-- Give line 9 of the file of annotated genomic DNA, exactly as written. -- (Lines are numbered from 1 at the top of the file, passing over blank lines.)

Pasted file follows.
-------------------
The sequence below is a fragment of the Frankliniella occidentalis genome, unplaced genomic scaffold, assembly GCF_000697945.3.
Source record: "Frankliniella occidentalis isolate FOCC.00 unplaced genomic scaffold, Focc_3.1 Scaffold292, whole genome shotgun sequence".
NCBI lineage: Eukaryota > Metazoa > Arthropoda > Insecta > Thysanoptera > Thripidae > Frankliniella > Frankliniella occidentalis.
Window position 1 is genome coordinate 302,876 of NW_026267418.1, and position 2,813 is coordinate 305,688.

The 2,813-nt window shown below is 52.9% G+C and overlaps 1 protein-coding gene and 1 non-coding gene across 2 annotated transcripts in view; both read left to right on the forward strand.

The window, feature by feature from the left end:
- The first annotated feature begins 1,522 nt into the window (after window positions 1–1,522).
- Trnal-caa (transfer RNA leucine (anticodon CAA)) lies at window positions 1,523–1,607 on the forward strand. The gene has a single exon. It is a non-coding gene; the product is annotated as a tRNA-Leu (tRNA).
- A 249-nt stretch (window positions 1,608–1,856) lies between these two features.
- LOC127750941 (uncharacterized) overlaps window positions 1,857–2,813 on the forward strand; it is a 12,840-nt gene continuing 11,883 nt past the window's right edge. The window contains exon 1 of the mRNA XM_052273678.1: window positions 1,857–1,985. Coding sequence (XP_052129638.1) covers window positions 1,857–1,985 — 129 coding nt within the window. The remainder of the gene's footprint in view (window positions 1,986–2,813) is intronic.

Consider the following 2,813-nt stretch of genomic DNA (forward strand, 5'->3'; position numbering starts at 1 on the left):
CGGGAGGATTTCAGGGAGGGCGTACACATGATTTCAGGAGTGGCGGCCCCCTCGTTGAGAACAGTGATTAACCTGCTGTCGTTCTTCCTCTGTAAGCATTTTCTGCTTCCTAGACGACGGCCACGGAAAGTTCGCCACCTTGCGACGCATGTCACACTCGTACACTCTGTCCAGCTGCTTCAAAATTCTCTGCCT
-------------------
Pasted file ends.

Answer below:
- A 249-nt stretch (window positions 1,608–1,856) lies between these two features.